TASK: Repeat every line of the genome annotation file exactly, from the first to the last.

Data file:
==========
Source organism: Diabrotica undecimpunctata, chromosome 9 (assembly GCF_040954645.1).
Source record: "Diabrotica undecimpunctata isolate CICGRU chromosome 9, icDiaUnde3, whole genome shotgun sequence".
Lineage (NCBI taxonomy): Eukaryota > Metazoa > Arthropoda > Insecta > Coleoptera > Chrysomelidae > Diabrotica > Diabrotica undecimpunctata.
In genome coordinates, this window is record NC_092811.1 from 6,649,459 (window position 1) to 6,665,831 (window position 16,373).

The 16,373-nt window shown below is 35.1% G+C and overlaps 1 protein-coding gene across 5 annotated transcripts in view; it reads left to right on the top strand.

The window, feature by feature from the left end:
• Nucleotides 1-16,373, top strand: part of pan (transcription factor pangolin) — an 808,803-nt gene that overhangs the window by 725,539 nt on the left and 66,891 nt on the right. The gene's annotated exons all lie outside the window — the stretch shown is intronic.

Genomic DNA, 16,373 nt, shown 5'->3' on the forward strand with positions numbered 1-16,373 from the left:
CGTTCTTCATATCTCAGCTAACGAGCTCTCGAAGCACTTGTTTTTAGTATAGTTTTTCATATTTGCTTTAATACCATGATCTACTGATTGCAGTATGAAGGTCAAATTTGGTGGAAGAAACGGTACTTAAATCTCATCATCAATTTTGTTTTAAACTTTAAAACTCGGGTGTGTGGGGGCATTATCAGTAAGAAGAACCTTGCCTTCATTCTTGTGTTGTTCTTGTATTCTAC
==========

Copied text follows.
Source organism: Diabrotica undecimpunctata, chromosome 9 (assembly GCF_040954645.1).
Source record: "Diabrotica undecimpunctata isolate CICGRU chromosome 9, icDiaUnde3, whole genome shotgun sequence".
Lineage (NCBI taxonomy): Eukaryota > Metazoa > Arthropoda > Insecta > Coleoptera > Chrysomelidae > Diabrotica > Diabrotica undecimpunctata.
In genome coordinates, this window is record NC_092811.1 from 6,649,459 (window position 1) to 6,665,831 (window position 16,373).

The 16,373-nt window shown below is 35.1% G+C and overlaps 1 protein-coding gene across 5 annotated transcripts in view; it reads left to right on the top strand.

The window, feature by feature from the left end:
• Nucleotides 1-16,373, top strand: part of pan (transcription factor pangolin) — an 808,803-nt gene that overhangs the window by 725,539 nt on the left and 66,891 nt on the right. The gene's annotated exons all lie outside the window — the stretch shown is intronic.

Genomic DNA, 16,373 nt, shown 5'->3' on the forward strand with positions numbered 1-16,373 from the left:
CGTTCTTCATATCTCAGCTAACGAGCTCTCGAAGCACTTGTTTTTAGTATAGTTTTTCATATTTGCTTTAATACCATGATCTACTGATTGCAGTATGAAGGTCAAATTTGGTGGAAGAAACGGTACTTAAATCTCATCATCAATTTTGTTTTAAACTTTAAAACTCGGGTGTGTGGGGGCATTATCAGTAAGAAGAACCTTGCCTTCATTCTTGTGTTGTTCTTGTATTCTAC